On January 10, 532, the city prefect of Constantinople, Eudaemon, had seven partisans executed for murder at Sycae. One Blue supporter and one Green were saved when the ropes from which they were hanging broke. They were rescued and taken to a nearby monastery, which was then sealed off by soldiers. At the Hippodrome on Tuesday, January 13, the factions asked that they be pardoned, but Justinian gave no answer. Toward the end of the races, therefore, the Blues and Greens united with the cry of “nika” and went on the rampage. Justinian and his entourage sought refuge in the palace. In the evening, the members of the factions burned down the headquarters of the city prefect Eudaemon after he failed again to let the two partisans go. The emperor then decided to try to defuse the situation by continuing the games on the Wednesday, but the crowd’s response was to set fire to the area around the Hippodrome. It is likely that Justinian’s failure either to accede to the (relatively minor) request of the factions or to immediately send in the troops against the rioters was interpreted as a sign of weakness, which perhaps explains the turn that matters then took.
The rioters at this point put forward new demands, seeking the sacking of the prefect Eudaemon, the praetorian prefect John the Cappadocian, and the quaestor (legal adviser) Tribonian. Such demands for dismissals were not new; in this case, it is possible that they may indicate the involvement of high-ranking opponents of Justinian, acting behind the scenes. At any rate, he promptly gave in and appointed three new ministers. Despite this, the factions were not pacified, and the rioting continued. The emperor therefore dispatched Belisarius and his forces to restore order; although they undoubtedly inflicted losses on the rioters, they were unable to regain control, being unaccustomed to fighting in the crowded streets of the capital. On Thursday, January 15, a crowd acclaimed Probus, the youngest nephew of the Emperor Anastasius, as emperor; when it emerged that he was not at home, the rioters burned down his house. Street fighting continued on Friday, January 16, leading to the destruction of much of the city center; Justinian, meanwhile, summoned more troops from Thrace, who attacked the rioters on Saturday, January 17, causing further damage to the city.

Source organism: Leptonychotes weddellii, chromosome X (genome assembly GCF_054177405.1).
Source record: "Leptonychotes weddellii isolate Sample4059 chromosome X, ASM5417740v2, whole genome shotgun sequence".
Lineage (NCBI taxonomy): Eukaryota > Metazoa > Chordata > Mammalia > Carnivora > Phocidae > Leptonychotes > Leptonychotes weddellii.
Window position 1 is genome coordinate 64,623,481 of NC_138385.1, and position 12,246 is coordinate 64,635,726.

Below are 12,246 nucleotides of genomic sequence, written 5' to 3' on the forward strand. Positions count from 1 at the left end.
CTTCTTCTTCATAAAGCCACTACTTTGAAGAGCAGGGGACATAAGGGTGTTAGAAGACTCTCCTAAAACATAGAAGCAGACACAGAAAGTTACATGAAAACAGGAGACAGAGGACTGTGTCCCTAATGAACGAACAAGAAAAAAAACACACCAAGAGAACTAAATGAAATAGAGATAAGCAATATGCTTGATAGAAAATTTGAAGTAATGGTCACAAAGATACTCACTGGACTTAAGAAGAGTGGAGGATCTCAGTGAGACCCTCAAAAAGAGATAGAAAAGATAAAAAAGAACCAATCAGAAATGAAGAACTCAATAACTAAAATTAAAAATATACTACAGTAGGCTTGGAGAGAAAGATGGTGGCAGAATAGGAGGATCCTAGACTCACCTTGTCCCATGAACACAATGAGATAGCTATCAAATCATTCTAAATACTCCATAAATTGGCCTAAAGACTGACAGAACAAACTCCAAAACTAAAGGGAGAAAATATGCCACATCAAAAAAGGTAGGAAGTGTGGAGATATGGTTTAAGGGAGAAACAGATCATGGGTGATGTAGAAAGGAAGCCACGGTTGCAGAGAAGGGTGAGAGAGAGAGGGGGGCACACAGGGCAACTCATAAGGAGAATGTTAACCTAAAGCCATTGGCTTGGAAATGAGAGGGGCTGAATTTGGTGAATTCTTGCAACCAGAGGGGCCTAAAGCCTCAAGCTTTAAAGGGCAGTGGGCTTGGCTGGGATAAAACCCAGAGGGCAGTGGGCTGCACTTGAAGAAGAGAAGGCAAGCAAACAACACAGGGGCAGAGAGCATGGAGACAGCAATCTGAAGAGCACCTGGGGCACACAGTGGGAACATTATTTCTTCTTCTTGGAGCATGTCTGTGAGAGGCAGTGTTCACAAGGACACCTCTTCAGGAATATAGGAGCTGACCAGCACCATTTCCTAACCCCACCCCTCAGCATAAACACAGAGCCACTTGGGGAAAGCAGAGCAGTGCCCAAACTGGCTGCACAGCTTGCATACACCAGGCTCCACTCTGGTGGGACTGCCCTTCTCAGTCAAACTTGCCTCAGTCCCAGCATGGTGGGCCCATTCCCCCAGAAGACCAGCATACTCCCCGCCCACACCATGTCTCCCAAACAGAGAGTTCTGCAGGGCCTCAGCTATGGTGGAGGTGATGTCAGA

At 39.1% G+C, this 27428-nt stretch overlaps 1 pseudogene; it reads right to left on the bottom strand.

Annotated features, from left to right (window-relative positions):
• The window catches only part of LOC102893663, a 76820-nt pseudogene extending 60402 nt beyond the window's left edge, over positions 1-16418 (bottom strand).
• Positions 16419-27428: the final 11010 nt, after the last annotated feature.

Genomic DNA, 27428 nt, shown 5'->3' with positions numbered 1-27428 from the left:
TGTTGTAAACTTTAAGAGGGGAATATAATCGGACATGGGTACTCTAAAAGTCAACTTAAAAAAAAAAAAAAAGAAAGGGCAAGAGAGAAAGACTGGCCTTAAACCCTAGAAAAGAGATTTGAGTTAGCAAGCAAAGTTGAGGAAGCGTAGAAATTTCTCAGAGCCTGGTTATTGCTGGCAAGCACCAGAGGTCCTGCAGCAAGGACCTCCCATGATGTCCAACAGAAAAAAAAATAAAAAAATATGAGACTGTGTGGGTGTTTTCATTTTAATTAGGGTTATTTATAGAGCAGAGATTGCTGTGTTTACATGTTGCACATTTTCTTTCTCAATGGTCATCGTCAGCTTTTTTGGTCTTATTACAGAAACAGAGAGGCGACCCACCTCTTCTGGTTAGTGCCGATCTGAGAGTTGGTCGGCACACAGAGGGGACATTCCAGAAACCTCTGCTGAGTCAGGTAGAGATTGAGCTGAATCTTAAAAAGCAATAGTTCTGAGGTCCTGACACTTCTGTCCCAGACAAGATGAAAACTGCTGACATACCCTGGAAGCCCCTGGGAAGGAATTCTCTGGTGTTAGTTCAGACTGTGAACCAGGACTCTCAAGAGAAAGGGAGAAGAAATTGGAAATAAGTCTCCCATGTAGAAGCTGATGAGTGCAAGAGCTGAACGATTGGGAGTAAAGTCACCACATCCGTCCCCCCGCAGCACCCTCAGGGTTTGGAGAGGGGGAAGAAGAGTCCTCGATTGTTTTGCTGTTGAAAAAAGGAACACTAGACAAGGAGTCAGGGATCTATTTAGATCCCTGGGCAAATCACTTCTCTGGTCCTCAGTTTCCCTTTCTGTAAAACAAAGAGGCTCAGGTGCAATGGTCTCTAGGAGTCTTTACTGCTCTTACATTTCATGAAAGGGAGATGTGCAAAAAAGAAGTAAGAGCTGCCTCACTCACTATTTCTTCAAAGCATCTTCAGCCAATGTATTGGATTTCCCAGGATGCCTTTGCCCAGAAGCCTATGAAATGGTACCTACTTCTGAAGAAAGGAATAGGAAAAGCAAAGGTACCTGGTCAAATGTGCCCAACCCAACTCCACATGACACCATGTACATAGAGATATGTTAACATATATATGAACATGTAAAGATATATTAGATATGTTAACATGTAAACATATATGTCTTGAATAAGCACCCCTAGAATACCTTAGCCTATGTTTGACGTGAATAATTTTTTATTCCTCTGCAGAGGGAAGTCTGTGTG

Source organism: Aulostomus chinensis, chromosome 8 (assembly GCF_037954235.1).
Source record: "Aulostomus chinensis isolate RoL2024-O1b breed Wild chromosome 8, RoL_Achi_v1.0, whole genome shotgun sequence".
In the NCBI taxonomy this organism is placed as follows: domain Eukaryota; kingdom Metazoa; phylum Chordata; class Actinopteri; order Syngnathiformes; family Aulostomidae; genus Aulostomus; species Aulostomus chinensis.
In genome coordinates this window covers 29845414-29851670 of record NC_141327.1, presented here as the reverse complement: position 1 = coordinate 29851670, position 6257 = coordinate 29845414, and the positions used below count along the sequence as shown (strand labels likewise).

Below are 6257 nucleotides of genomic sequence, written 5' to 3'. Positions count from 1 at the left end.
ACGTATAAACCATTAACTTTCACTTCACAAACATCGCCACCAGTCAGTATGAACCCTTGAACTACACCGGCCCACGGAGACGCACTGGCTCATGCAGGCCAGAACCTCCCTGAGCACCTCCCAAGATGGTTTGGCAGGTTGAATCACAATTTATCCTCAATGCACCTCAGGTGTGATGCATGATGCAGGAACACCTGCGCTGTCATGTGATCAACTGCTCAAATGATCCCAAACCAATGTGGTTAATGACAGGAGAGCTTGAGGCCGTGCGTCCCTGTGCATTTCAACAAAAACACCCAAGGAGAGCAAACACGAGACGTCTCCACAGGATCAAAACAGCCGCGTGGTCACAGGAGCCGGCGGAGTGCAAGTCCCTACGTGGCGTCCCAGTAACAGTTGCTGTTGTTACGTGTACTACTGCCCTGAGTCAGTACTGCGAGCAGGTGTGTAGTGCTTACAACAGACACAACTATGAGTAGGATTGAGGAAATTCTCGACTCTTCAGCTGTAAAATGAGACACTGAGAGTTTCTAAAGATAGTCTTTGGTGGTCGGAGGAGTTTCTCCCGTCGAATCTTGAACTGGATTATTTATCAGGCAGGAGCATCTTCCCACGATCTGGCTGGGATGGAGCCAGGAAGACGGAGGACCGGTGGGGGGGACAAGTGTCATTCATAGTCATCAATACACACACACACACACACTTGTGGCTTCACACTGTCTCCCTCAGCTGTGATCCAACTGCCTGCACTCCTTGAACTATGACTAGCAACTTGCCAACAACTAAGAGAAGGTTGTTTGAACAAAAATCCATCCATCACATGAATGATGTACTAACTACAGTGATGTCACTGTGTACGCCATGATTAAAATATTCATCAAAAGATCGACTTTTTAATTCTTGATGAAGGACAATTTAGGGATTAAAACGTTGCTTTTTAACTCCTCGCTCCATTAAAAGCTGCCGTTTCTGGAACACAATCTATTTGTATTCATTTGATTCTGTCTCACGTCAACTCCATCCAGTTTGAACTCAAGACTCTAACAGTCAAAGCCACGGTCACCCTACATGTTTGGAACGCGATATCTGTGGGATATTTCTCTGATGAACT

On that Saturday evening Justinian dismissed from the palace the two other nephews of Anastasius, Hypatius and Pompey, who had thus far remained with the imperial court. This is surprising, since they were clearly potential rivals to the throne; they may have agreed to play along with the uprising in order to make it easier for the emperor to eliminate the rioters once assembled in the Hippodrome, but certainty is impossible. On Sunday morning, January 18, Justinian appeared in the Hippodrome without his diadem and sought the people’s pardon. Some supported him, but others hurled abuse. While Justinian therefore withdrew from the Hippodrome, Hypatius had been met by other partisans and presented with improvised imperial robes; he then took his seat in the imperial box in the Hippodrome. Justinian contemplated leaving the city at this point—perhaps in flight, but perhaps in order to avoid association with the massacre that he was about to unleash. At any rate, however, he did not go; Procopius claimed that the emperor’s wife, Theodora, stiffened his resolve with a stirring speech. Instead, various commanders were given orders to enter the Hippodrome (where the people were assembled to acclaim Hypatius) and to regain control. At the same time, the eunuch Narses distributed money to the factions to boost support for Justinian.
Belisarius took the lead in the onslaught. Although he could not get into the imperial box from the palace because the soldiers guarding it had apparently defected to Hypatius, he entered the Hippodrome by a different route and began a massacre that left some 30,000 dead by the end of the day. On the next day, Monday, January 19, Hypatius and Pompey were executed and the property of rebellious senators was confiscated. Soon afterward, plans were drawn up for the rebuilding of the city center. Indeed, such was the speed with which the area was rebuilt that some scholars have suggested that Justinian deliberately provoked the riot not only to flush out opposition but also to clear space for his ambitious building projects.